Slavery and Human Trafficking Statement Australia
This Modern Slavery Statement is a joint statement on behalf of SGS Australia Pty Ltd and the Australian related entities mentioned below (“SGS Reporting Entities”) for the financial year ending 31 December 2019.
- SGS Australia Pty Ltd (ACN 000 964 278)
- SGS Scientific Services Pty Ltd (ACN 008 736 221); and
- SGS Systems and Services Certification Pty Ltd (ACN 060 156 014)
This is our first Modern Slavery Statement. It sets out what SGS Australia did in 2019 to ensure that slavery and human trafficking did not take place in our supply chains or in any part of our business. It also sets out the SGS Group’s actions and our current plans.
The Modern Slavery Statement was developed by the SGS Reporting Entities in consultation with each of the wholly owned subsidiaries of SGS Australia (collectively referred to as “SGS Australia”). All SGS Australia entities are subject to SGS Australia policies and systems and are also part of the wider SGS Group arrangements. The contents of this Modern Slavery Statement are, accordingly, applicable to all SGS Australia entities.
Group Structure, Operations and Supply Chain
SGS is the world’s leading inspection, verification, testing and certification company. With more than 89,000 employees, SGS operates a network of over 2,600 offices and laboratories in more than 125 countries, helping to ensure quality and integrity of products and systems.
SGS SA is the ultimate parent company of SGS Australia and the SGS Group.
SGS draws on the services of global, regional and national suppliers. As a responsible major purchaser, SGS ensure that goods and services are sourced sustainably and that our suppliers respect human rights. Our Procurement Policy details the key principles, criteria and guidelines for all contracting activity and supplier selection across the Group. It also defines supplier requirements associated with quality, value, efficiency and human rights. SGS Australia’s supply chain is quite diverse and geographically dispersed, and through structured sourcing processes, we select the best option for SGS while continuing to support local suppliers that meet our business and sustainability requirements. Over 75% of our annual spend goes on regional and local suppliers, which demonstrates our dedication to supporting the communities in which we operate.
The SGS Group has recently published its SGS 2019 Sustainability Report, which reports on the environmental and societal impacts of our business activities using our Value to Society (V2S) model. Our Sustainability Ambition 2020 is to deliver measurable sustainable value to society. Ensuring human rights are a working reality across our operations and our supply chain is a fundamental part of this ambition.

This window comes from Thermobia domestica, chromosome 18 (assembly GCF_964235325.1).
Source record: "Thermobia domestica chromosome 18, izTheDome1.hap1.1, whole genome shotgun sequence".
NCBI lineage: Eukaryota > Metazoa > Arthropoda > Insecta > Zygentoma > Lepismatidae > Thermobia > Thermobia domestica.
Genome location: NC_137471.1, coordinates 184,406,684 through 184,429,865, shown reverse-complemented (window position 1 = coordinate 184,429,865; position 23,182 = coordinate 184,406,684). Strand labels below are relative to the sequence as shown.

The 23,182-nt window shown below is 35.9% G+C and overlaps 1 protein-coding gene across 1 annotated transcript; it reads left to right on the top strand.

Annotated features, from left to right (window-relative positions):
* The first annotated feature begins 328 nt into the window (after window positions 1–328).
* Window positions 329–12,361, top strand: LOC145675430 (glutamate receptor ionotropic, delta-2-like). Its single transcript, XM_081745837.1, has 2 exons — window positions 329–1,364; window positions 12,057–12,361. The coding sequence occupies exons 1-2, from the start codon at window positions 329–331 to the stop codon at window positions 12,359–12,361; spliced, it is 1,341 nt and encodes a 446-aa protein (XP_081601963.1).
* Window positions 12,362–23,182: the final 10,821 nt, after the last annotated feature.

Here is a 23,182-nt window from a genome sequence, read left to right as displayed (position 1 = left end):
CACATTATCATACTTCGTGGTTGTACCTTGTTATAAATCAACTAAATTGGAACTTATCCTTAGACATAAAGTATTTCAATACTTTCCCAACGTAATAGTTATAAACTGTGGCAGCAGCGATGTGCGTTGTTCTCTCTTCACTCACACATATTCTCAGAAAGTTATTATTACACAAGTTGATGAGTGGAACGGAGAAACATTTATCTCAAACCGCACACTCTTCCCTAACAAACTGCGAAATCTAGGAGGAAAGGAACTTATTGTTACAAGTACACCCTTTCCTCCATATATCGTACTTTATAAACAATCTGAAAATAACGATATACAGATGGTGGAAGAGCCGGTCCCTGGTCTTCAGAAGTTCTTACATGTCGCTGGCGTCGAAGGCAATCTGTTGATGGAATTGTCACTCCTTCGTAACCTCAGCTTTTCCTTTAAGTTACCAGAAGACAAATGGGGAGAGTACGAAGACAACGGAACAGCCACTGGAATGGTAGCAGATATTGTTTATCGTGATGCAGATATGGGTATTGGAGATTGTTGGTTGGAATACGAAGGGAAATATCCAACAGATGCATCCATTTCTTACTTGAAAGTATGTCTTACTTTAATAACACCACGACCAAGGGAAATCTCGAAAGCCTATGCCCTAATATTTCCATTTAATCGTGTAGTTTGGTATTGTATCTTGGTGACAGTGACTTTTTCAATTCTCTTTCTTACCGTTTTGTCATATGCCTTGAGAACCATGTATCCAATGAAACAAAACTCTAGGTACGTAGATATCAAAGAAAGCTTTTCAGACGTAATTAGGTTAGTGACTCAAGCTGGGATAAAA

Modern Slavery Risks Identification
Through the SGS Group’s Risk Management and Governance, Risk and Compliance framework, we are integrating sustainability risks directly into our management process. With this mechanism, the different business lines, functions and affiliates can identify and assess potential sustainability risks from both our direct operations and our supply chain and report the corresponding mitigation actions associated with them.
In parallel, we run a desk annual macro risk assessment of potential sustainability risks in the countries where we operate. This macro risk assessment provides an objective double check of the risk evaluations made by the different business lines, functions and affiliates.
Through this process, we have assessed the risks of modern slavery for SGS Australia, both in our operations and in our supply chain, and including forced and bonded labour, human trafficking, descent-based slavery, servitude and child slavery. The assessment concluded that the residual risk (which considers our mitigation programs described in this statement) is very low.
Modern Slavery Avoidance and Risk Management Mechanisms
Human Rights Policy
SGS SA’s Human Rights Committee is chaired by our Chief Executive Officer and oversees compliance with all human rights in all affiliates of the SGS Group. It has implemented a publicly available Human Rights Policy, which mandates SGS affiliates to protect and respect human rights, including whilst selecting and managing employees, suppliers and business partners.